We have Pride in who we are, as demonstrated in 2004 at the First Disability Pride Parade in the city of Chicago. Disability organizations and rights advocates participated in the parade, designed to change the way people define and think about disability itself. The purpose of the parade was to put an end to the internalized shame among People with Disabilities, as well as to promote the belief in society as a whole that disability is indeed natural and is a beautiful part of life.
Challenges we certainly do know. In the year 2005, the State of Tennessee presented People with Disabilities with massive cuts to the Medicaid program in that state, leading to a sit-in at the Governor's office. The sit-in lasted for seventy-five days! The previous record was set in the year 1977 by the HEW office takeover.
Right now; today
People with Disabilities are facing an immense challenge due to the proposal by Paul Ryan, a Republican who wants to change Medicaid forever. Paul Ryan wants to change Medicaid into, 'voucher,' programs that would find us begging in line for health care. A, 'voucher,' is a tiny slip of, 'see you later,' paper that is supposed to promise you something. We have all witnessed promises from the government in the past, haven't we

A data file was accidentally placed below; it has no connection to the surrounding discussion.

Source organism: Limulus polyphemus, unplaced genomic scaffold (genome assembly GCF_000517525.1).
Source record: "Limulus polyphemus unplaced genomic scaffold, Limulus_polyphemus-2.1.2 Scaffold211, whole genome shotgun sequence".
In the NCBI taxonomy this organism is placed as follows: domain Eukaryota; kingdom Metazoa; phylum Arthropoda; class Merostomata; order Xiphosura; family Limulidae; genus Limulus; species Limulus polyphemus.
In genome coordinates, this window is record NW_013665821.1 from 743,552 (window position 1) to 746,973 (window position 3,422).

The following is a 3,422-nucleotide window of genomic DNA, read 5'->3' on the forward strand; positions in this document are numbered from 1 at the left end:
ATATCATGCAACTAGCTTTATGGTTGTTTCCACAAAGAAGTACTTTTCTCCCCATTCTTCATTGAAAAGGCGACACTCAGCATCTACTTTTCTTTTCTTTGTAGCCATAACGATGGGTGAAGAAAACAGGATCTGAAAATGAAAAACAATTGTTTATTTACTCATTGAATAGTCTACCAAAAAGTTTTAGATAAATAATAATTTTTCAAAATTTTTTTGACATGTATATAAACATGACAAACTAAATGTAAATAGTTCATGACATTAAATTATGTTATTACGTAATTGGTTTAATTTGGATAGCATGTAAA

Eighty-Nine ADAPT protesters were arrested at the Cannon House Office where they were protesting against Representative Paul Ryan's Medicaid plan. ADAPT says that Ryan's plan would force People with Disabilities to live in nursing homes, instead of in our own homes - something the Supreme Court has ruled is discrimination. What this should tell you is that Mr. Paul Ryan's proposal is anti-disability, as well as discriminatory.
We; as People with Disabilities, have fought for the ADA Rights we now have. We have worked to establish and maintain organizations for our support, working in conjunction with advocates, family members and friends. People with Disabilities in America have made our voices heard and now have communications equipment with which to further make our same voices heard. We have Pride; demonstrated Pride.
We know how to protest.
We know how to achieve success and gain rights. As we face the challenge of the Ryan Proposal related to Medicaid, there is absolutely no way we can remain silent as our health care rights are trampled upon by a young Republican representative. The Supreme Court has ruled that institutionalization is discrimination through the Olmstead case and we cannot afford to allow Mr. Paul Ryan, Republican to take that away from us.
Follow ADAPT's lead!
Make phone calls to your representatives in Congress and the Senate. Write e-mails to them and tell them how important your freedom to live in the community is.
U.S. Congressman Paul Ryan - paulryan.house.gov/
Direct action in the struggle for Medicaid - www.adapt.org/freeourpeople/aar/nash06/article01.htm
89 arrested in Medicaid plan protest - www.politico.com/news/stories/0511/54157.html
Why I Burned My Book - www.temple.edu/tempress/titles/1671_reg_print.html